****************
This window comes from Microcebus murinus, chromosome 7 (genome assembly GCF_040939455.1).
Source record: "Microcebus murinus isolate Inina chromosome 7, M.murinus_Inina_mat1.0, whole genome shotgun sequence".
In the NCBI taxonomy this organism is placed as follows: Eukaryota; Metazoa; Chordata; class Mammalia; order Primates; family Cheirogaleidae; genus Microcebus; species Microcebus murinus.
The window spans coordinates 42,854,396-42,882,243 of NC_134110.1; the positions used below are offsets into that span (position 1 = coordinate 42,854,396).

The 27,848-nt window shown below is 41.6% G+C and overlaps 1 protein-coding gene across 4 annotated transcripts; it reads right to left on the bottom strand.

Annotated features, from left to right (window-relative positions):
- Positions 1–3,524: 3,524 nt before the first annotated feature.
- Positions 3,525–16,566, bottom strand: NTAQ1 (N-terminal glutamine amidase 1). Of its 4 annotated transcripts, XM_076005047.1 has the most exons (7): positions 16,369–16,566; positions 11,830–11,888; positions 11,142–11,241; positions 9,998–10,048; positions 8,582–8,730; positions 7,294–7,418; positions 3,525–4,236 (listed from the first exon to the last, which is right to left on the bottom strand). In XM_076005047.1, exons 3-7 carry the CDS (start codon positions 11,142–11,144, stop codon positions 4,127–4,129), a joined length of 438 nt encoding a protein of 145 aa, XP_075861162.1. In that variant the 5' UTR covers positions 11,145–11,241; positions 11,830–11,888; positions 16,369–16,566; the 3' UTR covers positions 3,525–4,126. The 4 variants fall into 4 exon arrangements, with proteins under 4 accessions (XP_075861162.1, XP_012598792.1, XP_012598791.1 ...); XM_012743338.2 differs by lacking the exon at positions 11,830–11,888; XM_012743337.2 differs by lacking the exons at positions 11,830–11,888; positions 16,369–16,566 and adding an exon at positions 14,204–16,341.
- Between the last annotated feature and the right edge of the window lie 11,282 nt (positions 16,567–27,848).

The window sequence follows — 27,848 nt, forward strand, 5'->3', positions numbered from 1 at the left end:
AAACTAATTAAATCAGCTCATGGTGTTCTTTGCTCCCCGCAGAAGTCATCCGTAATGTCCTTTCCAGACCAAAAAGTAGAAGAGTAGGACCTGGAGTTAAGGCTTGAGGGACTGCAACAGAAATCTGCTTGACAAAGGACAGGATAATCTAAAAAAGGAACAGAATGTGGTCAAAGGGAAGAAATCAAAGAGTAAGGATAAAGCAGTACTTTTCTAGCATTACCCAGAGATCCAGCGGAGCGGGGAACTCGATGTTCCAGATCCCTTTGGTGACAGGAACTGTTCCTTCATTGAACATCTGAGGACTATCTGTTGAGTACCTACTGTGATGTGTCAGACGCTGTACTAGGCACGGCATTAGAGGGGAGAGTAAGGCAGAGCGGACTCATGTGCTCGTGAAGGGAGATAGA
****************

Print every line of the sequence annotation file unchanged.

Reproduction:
This window comes from Microcebus murinus, chromosome 7 (genome assembly GCF_040939455.1).
Source record: "Microcebus murinus isolate Inina chromosome 7, M.murinus_Inina_mat1.0, whole genome shotgun sequence".
In the NCBI taxonomy this organism is placed as follows: Eukaryota; Metazoa; Chordata; class Mammalia; order Primates; family Cheirogaleidae; genus Microcebus; species Microcebus murinus.
The window spans coordinates 42,854,396-42,882,243 of NC_134110.1; the positions used below are offsets into that span (position 1 = coordinate 42,854,396).

The 27,848-nt window shown below is 41.6% G+C and overlaps 1 protein-coding gene across 4 annotated transcripts; it reads right to left on the bottom strand.

Annotated features, from left to right (window-relative positions):
- Positions 1–3,524: 3,524 nt before the first annotated feature.
- Positions 3,525–16,566, bottom strand: NTAQ1 (N-terminal glutamine amidase 1). Of its 4 annotated transcripts, XM_076005047.1 has the most exons (7): positions 16,369–16,566; positions 11,830–11,888; positions 11,142–11,241; positions 9,998–10,048; positions 8,582–8,730; positions 7,294–7,418; positions 3,525–4,236 (listed from the first exon to the last, which is right to left on the bottom strand). In XM_076005047.1, exons 3-7 carry the CDS (start codon positions 11,142–11,144, stop codon positions 4,127–4,129), a joined length of 438 nt encoding a protein of 145 aa, XP_075861162.1. In that variant the 5' UTR covers positions 11,145–11,241; positions 11,830–11,888; positions 16,369–16,566; the 3' UTR covers positions 3,525–4,126. The 4 variants fall into 4 exon arrangements, with proteins under 4 accessions (XP_075861162.1, XP_012598792.1, XP_012598791.1 ...); XM_012743338.2 differs by lacking the exon at positions 11,830–11,888; XM_012743337.2 differs by lacking the exons at positions 11,830–11,888; positions 16,369–16,566 and adding an exon at positions 14,204–16,341.
- Between the last annotated feature and the right edge of the window lie 11,282 nt (positions 16,567–27,848).

The window sequence follows — 27,848 nt, forward strand, 5'->3', positions numbered from 1 at the left end:
AAACTAATTAAATCAGCTCATGGTGTTCTTTGCTCCCCGCAGAAGTCATCCGTAATGTCCTTTCCAGACCAAAAAGTAGAAGAGTAGGACCTGGAGTTAAGGCTTGAGGGACTGCAACAGAAATCTGCTTGACAAAGGACAGGATAATCTAAAAAAGGAACAGAATGTGGTCAAAGGGAAGAAATCAAAGAGTAAGGATAAAGCAGTACTTTTCTAGCATTACCCAGAGATCCAGCGGAGCGGGGAACTCGATGTTCCAGATCCCTTTGGTGACAGGAACTGTTCCTTCATTGAACATCTGAGGACTATCTGTTGAGTACCTACTGTGATGTGTCAGACGCTGTACTAGGCACGGCATTAGAGGGGAGAGTAAGGCAGAGCGGACTCATGTGCTCGTGAAGGGAGATAGA